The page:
How you should spend 72 hours in Barcelona

There is a certain romance to a weekend break in a European city. It is allowing yourself to give into spontaneity and creates the excitement of adventure as you tick off a new destination on your bucket list.

And would you look at that, there are two long weekends on the horizon to take advantage of. The dual May bank holidays provide the opportunity to see one of Europe’s finest cities and where better to spend a spring time retreat than Barcelona. From the Gothic architecture to the bustling nightlife to the white sand beaches – this is a city that has it all.

So, you’ve got 72 hours in the Catalan capital and it’s a pretty big city with so much to do. Feeling a little daunted? Don’t worry as we’ve got a few suggestions of what you can do with your time here.

Day 1 – Gaudí and the Gothic Quarter


The excitement begins from the moment you touch down at El Prat Airport, your adventure starts here – Barcelona is your oyster. Check-in to your hotel and get ready to explore this incredible city. What better place to start than at a landmark which pays homage to a person that has characterised so much of this corner of Catalonia?

Walk past the designer shops lining Passeig de Gracia and stop by a building that looks somewhat out of place in this modern metropolis. Casa Batlló is one of the finest examples of Antoni Gaudí’s impact on Barcelona. When Josep Batlló allowed the architect free reign on the design of his home, he allowed Gaudí to make the building his masterpiece.

It has all the hallmarks of the visionary architect’s craft including the neo-Gothic art that earned him the nickname of ‘God’s Architect’. Wander around this incredible home before taking the Metro to another of his finest works – Sagrada Família.


You can’t help but stare in awe at Barcelona’s huge cathedral. This famously unfinished basilica is another of Gaudí’s labours of love and has been named as a UNESCO World Heritage Site and blessed by Pope Benedict XVI. Sticking to the original designs, it is expected to be finished in 2026, the centenary of Gaudí’s death.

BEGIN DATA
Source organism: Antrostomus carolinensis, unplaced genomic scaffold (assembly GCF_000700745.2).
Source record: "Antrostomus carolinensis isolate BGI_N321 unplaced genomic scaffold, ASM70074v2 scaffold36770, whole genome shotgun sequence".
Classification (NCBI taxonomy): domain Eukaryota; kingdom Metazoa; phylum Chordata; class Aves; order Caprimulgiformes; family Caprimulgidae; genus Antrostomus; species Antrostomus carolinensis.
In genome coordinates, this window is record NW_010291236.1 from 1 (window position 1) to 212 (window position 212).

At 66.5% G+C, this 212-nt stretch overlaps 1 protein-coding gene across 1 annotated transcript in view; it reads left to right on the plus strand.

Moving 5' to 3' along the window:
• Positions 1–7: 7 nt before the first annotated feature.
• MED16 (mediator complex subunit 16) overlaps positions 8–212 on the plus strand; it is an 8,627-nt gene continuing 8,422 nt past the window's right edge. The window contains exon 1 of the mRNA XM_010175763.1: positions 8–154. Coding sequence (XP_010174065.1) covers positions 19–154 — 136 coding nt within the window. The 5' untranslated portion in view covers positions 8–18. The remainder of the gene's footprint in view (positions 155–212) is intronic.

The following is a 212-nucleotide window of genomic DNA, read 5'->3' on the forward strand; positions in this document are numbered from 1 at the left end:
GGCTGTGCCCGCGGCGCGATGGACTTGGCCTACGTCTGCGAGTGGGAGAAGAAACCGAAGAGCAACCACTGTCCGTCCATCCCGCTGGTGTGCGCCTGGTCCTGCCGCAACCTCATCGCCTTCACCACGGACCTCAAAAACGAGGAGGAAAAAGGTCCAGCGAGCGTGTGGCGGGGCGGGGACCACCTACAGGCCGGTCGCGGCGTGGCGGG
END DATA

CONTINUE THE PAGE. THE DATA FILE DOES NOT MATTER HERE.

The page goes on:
As the sun sets on your first day head down to Barcelona’s Gothic Quarter and sample Catalonia’s much-loved tapas dishes. The area is a maze of winding streets with restaurants at every turn serving food long into the evening.

Day 2 – Barceloneta, Picasso and late-night Martinis


Blow away the cobwebs of the night before by taking a walk down to Barceloneta Beach. This area has held huge importance to the city ever since it was a humble fishing port. It is Barcelona’s oldest and beloved beach and is now populated with tapas and seafood restaurants as well as a number of promenade bars.

Continue your cultural tour of the city by learning a little more about its origins at the History Museum of Catalonia. Situated at the Old Port close to Barceloneta, the museum tells the tale of Catalonia’s evolution from the time of hunters and gatherers through the Middle Ages, the rule of Franco and much more. Even better, there is a rooftop cafe which offers panoramic views over the city.

While your first day was admiring the work of one of Barcelona’s favourite sons – Gaudí – today is about another artistic luminary. Pablo Picasso spent much of younger years in the city and you can follow in his footsteps. Visit the Museu Picasso where a selection of his masterpieces are housed while you can have a drink at Els 4 Gats on Carrer de Montsio, a regular haunt of both Picasso and contemporaries such as Salvador Dali.


Photo credit: Dry Martini via Flickr.

After a spot of tapas, it’s time to sample Barcelona’s famous nightlife. See live music and dance until dawn at Razzmatazz, watch the legendary ‘Tablao Flamenco Cordobes’, take in a concert at the Gran Teatre del Liceu or enjoy a chilled-out evening in the Gothic Quarter. Barcelona has an excellent bar scene with everything from craft ale joints to achingly cool Martini bars.

Find out more about the best bars in Barcelona is in our blog post here.

Day 3 – Sights and shopping


Who says you need to wind down on the final day of your holiday? Why do that when you could be climbing to the heights of Montjuic mountain and take in the views? From here you will be able to see Barcelona’s port, the Olympic Village and then walk through the Laribal gardens, designed by French landscape architect Jean-Claude Nicolas Forestier.

Pick up a memento of your trip along the most famous street in Barcelona – La Rambla. Start at the Christopher Columbus Monument in Placa de Catalunya and stroll down the tree-lined streets picking up a souvenir from one of the many boutique shops and vendors.

 It is the perfect way to cap off the final hours of your stay in one of the most cosmopolitan cities Europe has to offer.

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